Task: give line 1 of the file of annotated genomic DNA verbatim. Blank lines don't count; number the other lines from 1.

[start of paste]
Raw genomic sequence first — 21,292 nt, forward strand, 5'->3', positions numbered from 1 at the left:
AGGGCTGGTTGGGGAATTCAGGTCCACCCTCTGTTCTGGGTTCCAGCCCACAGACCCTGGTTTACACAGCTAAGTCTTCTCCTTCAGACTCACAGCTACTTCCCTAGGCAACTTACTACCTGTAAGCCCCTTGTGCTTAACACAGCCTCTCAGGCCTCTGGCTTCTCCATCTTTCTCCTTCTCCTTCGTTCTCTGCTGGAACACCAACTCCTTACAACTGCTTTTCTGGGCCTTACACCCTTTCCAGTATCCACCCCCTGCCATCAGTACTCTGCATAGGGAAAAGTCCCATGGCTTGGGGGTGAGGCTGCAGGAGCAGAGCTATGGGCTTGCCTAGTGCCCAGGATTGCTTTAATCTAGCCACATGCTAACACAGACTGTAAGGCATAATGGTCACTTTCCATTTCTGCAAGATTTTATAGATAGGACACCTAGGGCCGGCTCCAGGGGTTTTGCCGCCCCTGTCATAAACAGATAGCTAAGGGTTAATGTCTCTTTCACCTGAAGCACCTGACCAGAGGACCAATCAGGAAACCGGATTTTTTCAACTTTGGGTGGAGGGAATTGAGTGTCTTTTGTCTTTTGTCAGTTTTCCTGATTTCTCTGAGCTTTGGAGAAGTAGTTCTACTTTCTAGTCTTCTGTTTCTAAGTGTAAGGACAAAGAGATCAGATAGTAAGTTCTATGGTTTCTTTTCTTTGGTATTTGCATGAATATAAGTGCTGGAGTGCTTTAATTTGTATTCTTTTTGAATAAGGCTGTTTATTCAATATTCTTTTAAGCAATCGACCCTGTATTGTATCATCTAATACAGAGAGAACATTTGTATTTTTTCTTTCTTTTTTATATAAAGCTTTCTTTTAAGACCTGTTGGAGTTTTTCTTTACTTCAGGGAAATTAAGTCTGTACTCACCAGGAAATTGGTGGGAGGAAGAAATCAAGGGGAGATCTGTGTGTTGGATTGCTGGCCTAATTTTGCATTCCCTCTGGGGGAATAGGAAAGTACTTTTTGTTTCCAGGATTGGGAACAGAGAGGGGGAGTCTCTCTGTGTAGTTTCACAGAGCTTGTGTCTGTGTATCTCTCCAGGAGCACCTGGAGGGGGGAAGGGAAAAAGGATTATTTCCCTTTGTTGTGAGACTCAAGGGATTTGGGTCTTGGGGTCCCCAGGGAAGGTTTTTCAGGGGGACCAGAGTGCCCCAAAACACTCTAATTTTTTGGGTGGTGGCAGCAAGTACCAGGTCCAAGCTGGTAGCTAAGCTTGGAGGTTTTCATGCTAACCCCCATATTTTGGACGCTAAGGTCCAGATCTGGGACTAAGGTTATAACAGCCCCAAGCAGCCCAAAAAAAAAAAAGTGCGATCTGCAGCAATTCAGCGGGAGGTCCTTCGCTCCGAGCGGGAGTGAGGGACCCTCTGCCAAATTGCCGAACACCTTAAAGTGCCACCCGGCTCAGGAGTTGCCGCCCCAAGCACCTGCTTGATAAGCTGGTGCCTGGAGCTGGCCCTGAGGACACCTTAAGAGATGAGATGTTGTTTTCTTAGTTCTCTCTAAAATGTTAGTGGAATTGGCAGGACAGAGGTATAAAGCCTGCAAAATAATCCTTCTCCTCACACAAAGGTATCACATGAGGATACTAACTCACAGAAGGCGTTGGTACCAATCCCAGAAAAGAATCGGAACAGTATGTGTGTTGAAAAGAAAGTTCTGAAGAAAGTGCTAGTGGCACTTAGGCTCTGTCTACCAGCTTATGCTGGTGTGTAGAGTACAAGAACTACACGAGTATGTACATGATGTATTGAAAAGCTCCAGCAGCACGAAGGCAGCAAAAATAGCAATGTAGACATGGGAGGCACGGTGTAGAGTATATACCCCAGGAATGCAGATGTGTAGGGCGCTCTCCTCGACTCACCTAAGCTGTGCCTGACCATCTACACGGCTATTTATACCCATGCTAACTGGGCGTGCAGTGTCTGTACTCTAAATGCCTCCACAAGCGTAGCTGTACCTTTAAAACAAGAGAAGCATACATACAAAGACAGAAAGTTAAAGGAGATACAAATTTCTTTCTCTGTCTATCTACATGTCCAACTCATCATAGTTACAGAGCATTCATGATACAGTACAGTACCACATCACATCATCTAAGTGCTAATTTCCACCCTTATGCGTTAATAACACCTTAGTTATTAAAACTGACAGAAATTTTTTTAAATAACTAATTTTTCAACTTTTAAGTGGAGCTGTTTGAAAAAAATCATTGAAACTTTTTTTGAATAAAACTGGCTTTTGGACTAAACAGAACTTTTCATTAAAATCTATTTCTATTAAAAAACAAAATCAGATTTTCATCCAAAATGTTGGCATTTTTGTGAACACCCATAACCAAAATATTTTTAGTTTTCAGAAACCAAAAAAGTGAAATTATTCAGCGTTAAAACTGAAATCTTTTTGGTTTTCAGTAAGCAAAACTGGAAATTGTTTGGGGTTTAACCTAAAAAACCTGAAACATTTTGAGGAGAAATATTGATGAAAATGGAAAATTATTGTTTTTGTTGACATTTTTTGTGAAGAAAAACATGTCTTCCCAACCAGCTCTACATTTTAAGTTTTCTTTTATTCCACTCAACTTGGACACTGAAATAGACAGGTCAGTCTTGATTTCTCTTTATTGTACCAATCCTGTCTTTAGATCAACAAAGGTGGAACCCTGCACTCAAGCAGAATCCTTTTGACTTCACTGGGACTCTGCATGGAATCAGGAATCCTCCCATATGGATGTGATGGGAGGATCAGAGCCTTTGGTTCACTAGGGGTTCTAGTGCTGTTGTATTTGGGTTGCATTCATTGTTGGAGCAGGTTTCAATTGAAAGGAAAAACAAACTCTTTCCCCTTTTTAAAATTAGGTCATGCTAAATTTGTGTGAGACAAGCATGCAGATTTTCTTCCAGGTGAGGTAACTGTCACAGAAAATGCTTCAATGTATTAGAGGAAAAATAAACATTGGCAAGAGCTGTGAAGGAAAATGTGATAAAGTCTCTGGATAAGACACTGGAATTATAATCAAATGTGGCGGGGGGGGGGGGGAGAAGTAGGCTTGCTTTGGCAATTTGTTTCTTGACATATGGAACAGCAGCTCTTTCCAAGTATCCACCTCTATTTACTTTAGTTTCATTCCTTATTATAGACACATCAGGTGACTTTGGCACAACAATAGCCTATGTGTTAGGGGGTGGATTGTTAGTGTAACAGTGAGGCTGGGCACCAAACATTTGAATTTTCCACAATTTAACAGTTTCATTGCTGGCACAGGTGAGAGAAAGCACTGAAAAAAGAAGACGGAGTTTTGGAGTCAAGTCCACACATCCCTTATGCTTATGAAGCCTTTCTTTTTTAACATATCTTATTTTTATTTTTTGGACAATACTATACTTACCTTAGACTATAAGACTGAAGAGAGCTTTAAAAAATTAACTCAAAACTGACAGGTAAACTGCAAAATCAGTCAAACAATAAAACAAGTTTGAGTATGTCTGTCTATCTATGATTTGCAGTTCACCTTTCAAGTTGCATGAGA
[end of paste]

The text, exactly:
Raw genomic sequence first — 21,292 nt, forward strand, 5'->3', positions numbered from 1 at the left: